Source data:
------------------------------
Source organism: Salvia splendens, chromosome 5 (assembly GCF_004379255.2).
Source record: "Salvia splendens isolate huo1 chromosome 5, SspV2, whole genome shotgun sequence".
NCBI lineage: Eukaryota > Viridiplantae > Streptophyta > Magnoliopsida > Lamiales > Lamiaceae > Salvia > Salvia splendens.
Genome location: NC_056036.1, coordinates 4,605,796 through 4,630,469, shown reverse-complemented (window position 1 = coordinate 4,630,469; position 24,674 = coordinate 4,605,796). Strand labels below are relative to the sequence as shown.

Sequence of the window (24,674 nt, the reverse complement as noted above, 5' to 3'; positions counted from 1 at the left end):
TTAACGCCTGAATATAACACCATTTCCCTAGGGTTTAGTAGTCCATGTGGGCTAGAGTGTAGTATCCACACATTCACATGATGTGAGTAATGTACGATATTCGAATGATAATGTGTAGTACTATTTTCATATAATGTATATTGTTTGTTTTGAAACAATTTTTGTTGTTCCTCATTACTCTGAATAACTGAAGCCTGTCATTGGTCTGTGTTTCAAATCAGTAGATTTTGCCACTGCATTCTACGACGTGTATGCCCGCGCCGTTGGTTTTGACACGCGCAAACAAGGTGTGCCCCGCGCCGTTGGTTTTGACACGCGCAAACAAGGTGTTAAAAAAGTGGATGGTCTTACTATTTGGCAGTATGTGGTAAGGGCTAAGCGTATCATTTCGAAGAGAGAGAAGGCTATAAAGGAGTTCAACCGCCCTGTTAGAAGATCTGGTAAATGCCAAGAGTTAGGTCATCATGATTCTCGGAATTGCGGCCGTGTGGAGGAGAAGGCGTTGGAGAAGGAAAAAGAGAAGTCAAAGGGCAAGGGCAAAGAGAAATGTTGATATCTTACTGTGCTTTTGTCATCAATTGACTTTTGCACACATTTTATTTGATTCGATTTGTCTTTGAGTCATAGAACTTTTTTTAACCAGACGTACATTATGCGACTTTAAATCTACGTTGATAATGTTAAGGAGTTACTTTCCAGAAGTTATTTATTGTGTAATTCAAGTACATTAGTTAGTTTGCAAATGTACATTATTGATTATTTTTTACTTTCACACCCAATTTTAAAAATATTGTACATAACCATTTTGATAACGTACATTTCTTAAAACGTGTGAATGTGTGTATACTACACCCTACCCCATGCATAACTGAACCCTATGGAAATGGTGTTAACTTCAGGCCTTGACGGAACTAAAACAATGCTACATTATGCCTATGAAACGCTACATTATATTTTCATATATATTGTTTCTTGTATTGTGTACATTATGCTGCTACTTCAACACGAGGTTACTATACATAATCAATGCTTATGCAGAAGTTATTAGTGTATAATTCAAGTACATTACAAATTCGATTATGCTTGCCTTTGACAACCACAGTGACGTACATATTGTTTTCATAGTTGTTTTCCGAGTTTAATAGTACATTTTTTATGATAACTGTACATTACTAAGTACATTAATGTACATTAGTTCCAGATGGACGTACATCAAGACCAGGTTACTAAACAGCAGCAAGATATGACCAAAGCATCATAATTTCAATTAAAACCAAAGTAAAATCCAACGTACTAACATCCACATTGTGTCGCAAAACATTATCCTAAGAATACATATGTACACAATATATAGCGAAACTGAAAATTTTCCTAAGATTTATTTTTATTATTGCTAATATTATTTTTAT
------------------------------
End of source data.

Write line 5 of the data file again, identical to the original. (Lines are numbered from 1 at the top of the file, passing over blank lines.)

Sequence of the window (24,674 nt, the reverse complement as noted above, 5' to 3'; positions counted from 1 at the left end):